We are searching data for your request:
Upon completion, a link will appear to access the found materials.
Tooth brushing is both an important functional life skill and an appropriate skill for school intervention. Other functional life skills like showering may be appropriate in residential settings, but it's necessary to remember that only a small minority of students are in residential placements In that way, tooth brushing is a pivotal skill in a way that will lead to success in other task analysis based skill programs. Once a student understands how completing one step leads to the next, they will more quickly acquire new skills.
Tooth Brushing Task Analysis
First, you need to start with a task analysis, which lays out the discrete steps that a child must complete in order to complete the entire task. These need to be operationalized or described in a clear way that any two observers would see the behavior and identify it in the same way. Below is a straightforward task analysis.
- Remove toothpaste and toothbrush from the drawer
- Turn on cold water
- Wet toothbrush
- Remove cap from toothpaste
- Squeeze 3/4 inch of toothpaste on bristles
- Place brush with toothpaste into the top right side of the mouth
- Brush up and down
- Place brush into the left top side
- Brush up and down
- Repeat on right bottom
- Repeat on left bottom
- Brush front top and bottom teeth
- Rinse mouth with water from water glass
- Rinse your brush in the sink
- Replace brush and toothpaste
- Turn off water
Once you have a task analysis that fits your students need, you have to choose how you will teach it. Students with a significantly disabling disability may need either forward or backward chaining, teaching one or two steps at a time, mastering each before moving on, or your student may be able to learn the "whole task," using visual prompts, or even a list, for students with strong language skills.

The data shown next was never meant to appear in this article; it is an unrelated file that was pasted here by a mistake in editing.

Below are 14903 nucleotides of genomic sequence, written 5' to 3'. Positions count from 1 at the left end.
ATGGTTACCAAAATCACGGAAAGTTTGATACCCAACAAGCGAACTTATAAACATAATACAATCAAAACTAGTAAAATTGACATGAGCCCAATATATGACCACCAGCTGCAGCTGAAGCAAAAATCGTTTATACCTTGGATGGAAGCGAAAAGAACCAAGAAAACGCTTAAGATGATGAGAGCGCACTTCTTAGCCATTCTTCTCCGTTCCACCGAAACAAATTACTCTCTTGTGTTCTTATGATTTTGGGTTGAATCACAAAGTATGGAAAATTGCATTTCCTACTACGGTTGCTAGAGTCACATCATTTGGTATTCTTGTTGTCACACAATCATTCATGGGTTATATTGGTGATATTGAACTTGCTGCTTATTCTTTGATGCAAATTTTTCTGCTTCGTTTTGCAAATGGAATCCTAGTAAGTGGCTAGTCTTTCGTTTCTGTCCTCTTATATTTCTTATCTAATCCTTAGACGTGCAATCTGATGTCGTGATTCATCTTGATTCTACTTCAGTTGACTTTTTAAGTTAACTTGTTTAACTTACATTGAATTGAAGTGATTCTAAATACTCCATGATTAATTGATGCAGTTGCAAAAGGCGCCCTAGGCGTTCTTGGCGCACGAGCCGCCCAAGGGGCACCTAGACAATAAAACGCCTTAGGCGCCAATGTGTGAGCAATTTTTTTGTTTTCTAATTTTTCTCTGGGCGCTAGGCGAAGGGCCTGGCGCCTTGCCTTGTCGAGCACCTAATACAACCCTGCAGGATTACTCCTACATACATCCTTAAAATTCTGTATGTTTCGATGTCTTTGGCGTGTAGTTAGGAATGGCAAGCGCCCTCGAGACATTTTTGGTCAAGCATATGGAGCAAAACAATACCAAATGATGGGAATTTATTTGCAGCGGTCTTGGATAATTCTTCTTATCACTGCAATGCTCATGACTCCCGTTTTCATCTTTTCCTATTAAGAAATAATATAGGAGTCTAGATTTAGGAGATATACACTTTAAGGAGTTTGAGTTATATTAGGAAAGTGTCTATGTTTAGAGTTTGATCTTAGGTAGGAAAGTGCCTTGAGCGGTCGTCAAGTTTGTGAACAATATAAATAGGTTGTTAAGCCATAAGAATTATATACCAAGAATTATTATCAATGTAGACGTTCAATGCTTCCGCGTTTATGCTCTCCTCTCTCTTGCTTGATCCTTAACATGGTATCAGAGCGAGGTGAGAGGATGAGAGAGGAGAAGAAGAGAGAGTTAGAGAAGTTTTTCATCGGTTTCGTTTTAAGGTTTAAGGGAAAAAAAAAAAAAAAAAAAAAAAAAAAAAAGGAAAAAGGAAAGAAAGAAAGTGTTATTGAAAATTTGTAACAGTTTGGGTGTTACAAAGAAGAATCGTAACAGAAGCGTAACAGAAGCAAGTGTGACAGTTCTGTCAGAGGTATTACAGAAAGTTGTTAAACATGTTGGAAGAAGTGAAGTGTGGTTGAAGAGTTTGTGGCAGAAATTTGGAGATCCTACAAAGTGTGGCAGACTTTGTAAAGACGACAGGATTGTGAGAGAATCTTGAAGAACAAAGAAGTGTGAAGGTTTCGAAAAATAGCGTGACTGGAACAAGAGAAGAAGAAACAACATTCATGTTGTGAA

Forward Chaining: Forward chaining is recommended for a student who is capable of learning multiple steps quickly, over a short span of time. A student with good receptive language may respond quickly to modeling and some verbal prompting. You will want to be sure that the student exhibits mastery of the first two or three steps without prompting before moving on, but you will be able to expand the steps quickly.
Backward Chaining: Backward chaining is recommended for students who do not have strong language. By performing the early steps hand over hand while naming them, you will be giving your student repeated practice in the steps for tooth brushing while building receptive vocabulary, and as you get closer to the end, you will withdraw prompting for the last steps, while keeping the reinforcement for completion closest to successful completion of the task.
Complete Task: This is the most successful with children with high functional skills. They may even be able to complete the task with a written checklist.
In each of these strategies, a visual schedule would be helpful. Creating a picture schedule with the student completing each step (heavily edited, of course,) is a very effective way to support student success. The visual schedule can be reviewed before you brush teeth or can be placed on the counter. Try using laminated pictures with a hole punched in the corner, bound with a binder ring. You could also make a "flip book" using two rings at the top of the pictures, having the students lift and flip each page.
In order to determine whether your student is making progress, you'll want to be sure you are not "over prompting" which may easily lead to prompt dependence.